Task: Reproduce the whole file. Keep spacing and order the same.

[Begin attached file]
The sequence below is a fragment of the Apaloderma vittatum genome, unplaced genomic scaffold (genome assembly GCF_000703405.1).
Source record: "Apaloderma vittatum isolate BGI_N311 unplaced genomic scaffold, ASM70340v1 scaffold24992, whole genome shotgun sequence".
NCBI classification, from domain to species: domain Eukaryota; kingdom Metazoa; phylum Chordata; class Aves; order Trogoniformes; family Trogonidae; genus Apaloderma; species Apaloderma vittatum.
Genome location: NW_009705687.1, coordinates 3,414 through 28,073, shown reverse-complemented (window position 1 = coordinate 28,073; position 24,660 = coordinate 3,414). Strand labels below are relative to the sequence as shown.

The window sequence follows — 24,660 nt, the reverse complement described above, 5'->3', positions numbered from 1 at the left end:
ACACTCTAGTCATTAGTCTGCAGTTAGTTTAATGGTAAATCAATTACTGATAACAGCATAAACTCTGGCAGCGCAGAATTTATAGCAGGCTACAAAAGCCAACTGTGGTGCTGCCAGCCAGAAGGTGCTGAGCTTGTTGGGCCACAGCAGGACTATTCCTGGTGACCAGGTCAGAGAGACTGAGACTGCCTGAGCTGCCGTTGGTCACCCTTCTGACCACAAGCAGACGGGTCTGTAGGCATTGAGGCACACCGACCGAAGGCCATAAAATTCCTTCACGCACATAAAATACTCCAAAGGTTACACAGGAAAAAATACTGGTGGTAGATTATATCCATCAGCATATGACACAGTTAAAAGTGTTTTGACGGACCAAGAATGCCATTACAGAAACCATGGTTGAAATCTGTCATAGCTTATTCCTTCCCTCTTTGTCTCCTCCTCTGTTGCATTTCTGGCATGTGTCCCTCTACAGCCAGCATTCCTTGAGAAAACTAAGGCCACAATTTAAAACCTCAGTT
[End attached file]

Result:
The sequence below is a fragment of the Apaloderma vittatum genome, unplaced genomic scaffold (genome assembly GCF_000703405.1).
Source record: "Apaloderma vittatum isolate BGI_N311 unplaced genomic scaffold, ASM70340v1 scaffold24992, whole genome shotgun sequence".
NCBI classification, from domain to species: domain Eukaryota; kingdom Metazoa; phylum Chordata; class Aves; order Trogoniformes; family Trogonidae; genus Apaloderma; species Apaloderma vittatum.
Genome location: NW_009705687.1, coordinates 3,414 through 28,073, shown reverse-complemented (window position 1 = coordinate 28,073; position 24,660 = coordinate 3,414). Strand labels below are relative to the sequence as shown.

The window sequence follows — 24,660 nt, the reverse complement described above, 5'->3', positions numbered from 1 at the left end:
ACACTCTAGTCATTAGTCTGCAGTTAGTTTAATGGTAAATCAATTACTGATAACAGCATAAACTCTGGCAGCGCAGAATTTATAGCAGGCTACAAAAGCCAACTGTGGTGCTGCCAGCCAGAAGGTGCTGAGCTTGTTGGGCCACAGCAGGACTATTCCTGGTGACCAGGTCAGAGAGACTGAGACTGCCTGAGCTGCCGTTGGTCACCCTTCTGACCACAAGCAGACGGGTCTGTAGGCATTGAGGCACACCGACCGAAGGCCATAAAATTCCTTCACGCACATAAAATACTCCAAAGGTTACACAGGAAAAAATACTGGTGGTAGATTATATCCATCAGCATATGACACAGTTAAAAGTGTTTTGACGGACCAAGAATGCCATTACAGAAACCATGGTTGAAATCTGTCATAGCTTATTCCTTCCCTCTTTGTCTCCTCCTCTGTTGCATTTCTGGCATGTGTCCCTCTACAGCCAGCATTCCTTGAGAAAACTAAGGCCACAATTTAAAACCTCAGTT